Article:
Kansas trip to test Rebels’ endurance

WICHITA, Kan. — At a time when some players might feel mental or physical fatigue, UNLV sophomore Mike Moser is charged and running at full power.

After eight games in the season’s first 20 days, including an emotional upset of the nation’s No. 1 team followed by a dramatic double-overtime win on the road, the Rebels traveled from the California coast to south-central Kansas.

“I’m young, I’m 21, and I feel really good right now,” Moser said. “I think we’re all surprised about how good we feel.”

Partly because of a hectic schedule and a tough road trip, 18th-ranked UNLV (8-0) is a small underdog against Wichita State (4-2) at 1 p.m. today at Koch Arena. The game is part of the Mountain West-Missouri Valley Challenge and will be televised by Cox Cable (96).

In their first road game on Wednesday, the Rebels were pushed to the limit and needed two overtimes to get by UC Santa Barbara, 94-88.

“It’s definitely going to be beneficial for us because we’re going to play in hostile environments like that and probably even worse for this next game against Wichita,” senior forward Chace Stanback said.

UNLV coach Dave Rice worked a combined 92 minutes out of his starting guards, with Oscar Bellfield playing 47 and Anthony Marshall 45, while center Brice Massamba (38), Stanback (37) and Moser (36) also punched the clock for taxing minutes.

“I played our guys too many minutes in the second half, and I will do a better job,” Rice said. “That’s my responsibility to get those guys more of a rest so they’re strong to finish the game. We’ve played a lot of games in a short amount of time, and so we’ve to make sure that we’ve got our legs and we get our rest.”

Rice called off a scheduled workout Thursday. The Rebels practiced Friday before catching an evening flight to Wichita, where they practiced late Saturday afternoon.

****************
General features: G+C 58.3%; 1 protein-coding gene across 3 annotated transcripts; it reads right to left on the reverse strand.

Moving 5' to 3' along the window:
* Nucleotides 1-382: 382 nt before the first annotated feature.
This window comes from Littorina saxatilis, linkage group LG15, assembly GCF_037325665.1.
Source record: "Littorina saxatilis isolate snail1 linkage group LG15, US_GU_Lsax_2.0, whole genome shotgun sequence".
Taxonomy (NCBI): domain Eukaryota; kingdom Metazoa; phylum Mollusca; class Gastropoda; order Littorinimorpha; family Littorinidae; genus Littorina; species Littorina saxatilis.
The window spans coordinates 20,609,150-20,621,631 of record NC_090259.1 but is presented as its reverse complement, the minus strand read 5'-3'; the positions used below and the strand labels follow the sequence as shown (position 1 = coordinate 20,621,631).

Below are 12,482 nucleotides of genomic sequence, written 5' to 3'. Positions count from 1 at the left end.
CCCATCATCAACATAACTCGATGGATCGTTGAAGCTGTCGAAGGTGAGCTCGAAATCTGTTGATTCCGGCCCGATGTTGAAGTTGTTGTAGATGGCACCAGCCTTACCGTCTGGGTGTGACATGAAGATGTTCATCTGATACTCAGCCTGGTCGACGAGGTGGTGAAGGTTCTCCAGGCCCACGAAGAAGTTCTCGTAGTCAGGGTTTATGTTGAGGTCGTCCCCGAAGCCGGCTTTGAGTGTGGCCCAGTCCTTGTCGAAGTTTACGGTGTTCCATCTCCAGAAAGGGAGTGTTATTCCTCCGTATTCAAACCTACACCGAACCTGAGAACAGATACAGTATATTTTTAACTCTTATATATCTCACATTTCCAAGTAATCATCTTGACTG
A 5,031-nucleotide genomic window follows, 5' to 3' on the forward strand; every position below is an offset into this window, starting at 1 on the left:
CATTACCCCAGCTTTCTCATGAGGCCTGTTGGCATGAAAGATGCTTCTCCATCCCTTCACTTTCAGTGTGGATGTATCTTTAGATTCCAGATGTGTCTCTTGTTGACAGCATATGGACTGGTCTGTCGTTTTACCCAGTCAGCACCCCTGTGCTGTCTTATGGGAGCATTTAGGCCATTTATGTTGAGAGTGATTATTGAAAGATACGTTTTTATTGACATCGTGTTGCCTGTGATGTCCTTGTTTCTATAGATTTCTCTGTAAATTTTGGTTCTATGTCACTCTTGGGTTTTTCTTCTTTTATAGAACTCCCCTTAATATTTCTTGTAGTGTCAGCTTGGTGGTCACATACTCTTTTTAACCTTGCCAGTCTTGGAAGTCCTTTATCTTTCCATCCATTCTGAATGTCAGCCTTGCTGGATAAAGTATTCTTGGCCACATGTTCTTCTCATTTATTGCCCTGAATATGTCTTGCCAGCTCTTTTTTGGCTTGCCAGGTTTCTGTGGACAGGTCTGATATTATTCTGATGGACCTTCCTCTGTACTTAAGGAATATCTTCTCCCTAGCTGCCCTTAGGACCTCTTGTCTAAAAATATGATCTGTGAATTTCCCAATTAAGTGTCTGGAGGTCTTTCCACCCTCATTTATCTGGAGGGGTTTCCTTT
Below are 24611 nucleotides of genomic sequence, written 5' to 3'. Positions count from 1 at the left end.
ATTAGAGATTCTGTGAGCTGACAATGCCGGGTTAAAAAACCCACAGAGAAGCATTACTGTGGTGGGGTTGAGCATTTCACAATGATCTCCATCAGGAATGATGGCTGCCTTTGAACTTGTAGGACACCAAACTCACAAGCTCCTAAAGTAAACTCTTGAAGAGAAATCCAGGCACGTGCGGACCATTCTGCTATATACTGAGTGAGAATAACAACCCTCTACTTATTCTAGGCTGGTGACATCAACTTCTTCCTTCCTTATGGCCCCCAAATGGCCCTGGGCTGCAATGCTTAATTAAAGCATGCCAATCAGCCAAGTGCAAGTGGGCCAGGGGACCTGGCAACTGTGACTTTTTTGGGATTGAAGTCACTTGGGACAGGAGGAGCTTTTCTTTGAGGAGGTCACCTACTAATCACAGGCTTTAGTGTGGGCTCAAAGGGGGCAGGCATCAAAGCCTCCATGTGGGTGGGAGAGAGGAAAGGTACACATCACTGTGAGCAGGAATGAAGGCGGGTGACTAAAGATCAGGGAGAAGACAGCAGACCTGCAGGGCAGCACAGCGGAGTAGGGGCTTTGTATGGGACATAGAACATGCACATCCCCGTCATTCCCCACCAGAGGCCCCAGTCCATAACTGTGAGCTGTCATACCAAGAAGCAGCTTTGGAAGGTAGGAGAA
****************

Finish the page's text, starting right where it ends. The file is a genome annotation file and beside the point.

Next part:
Moser credits the team’s more demanding offseason strength and conditioning program for the players’ better durability.

“I am concerned, just because of the number of games we’ve played and the number of minutes we’ve played,” Rice said. “One of the strengths of this team is our depth, and I have unbelievable confidence in the guys we’re bringing off the bench. We’ll be ready to go.”

Junior guard Justin Hawkins has been used regularly off the bench, and Rice said he plans to find more minutes for reserves Carlos Lopez, Quintrell Thomas and Kendall Wallace when possible.

But Wichita State in no way represents a rest stop on the road. The Shockers are led by two seniors, guard Toure Murry and 7-foot center Garett Stutz, and they finished 29-9 last season after winning the National Invitation Tournament.

Wichita State lost to Alabama (70-60) and Temple (78-74 in overtime) in the Puerto Rico Tip-Off tournament before Thanksgiving and defeated Cal State Fullerton 75-60 on Thursday.

The scouting report the Shockers put together on UNLV likely will include a note about Moser’s ability to hit 3-point shots.

After hitting just 2 of 17 3-pointers through seven games, Moser made 6 of 9 to carry the Rebels to the win over UCSB.

“It’s interesting because the only criticism I had heard the first six games was that Mike needs to improve as an outside shooter. But then he hits two against North Carolina and he hits six against Santa Barbara,” Rice said. “Mike is one of those guys who is up for about any challenge. He works really hard on his shooting.”

Moser and Stanback, transfers from UCLA two years apart, are developing a symmetry similar to what Bellfield and Marshall enjoy in the backcourt.

In the victories over North Carolina and UCSB, Moser averaged 25 points and 14 rebounds, and Stanback averaged 23.5 points and eight rebounds.

“I definitely feel a sense of chemistry between me and Mike on the court,” Stanback said. “I know what he’s going to do and what he’s capable of, and he knows what I can do and what I’m capable of, so there’s good chemistry there. But I feel like the whole team has that type of chemistry.”

Despite UNLV’s early success and national recognition, Moser said no attitude adjustment is in order.

“I wouldn’t say that as a team we’re very high on ourselves right now, just because we can look at those wins and still pick out about 1,000 mistakes,” Moser said. “It’s about coming to play. We’ve got to go beat the team in front of us. It’s always about the next game.”

Contact reporter Matt Youmans at myoumans@reviewjournal.com or 702-387-2907.

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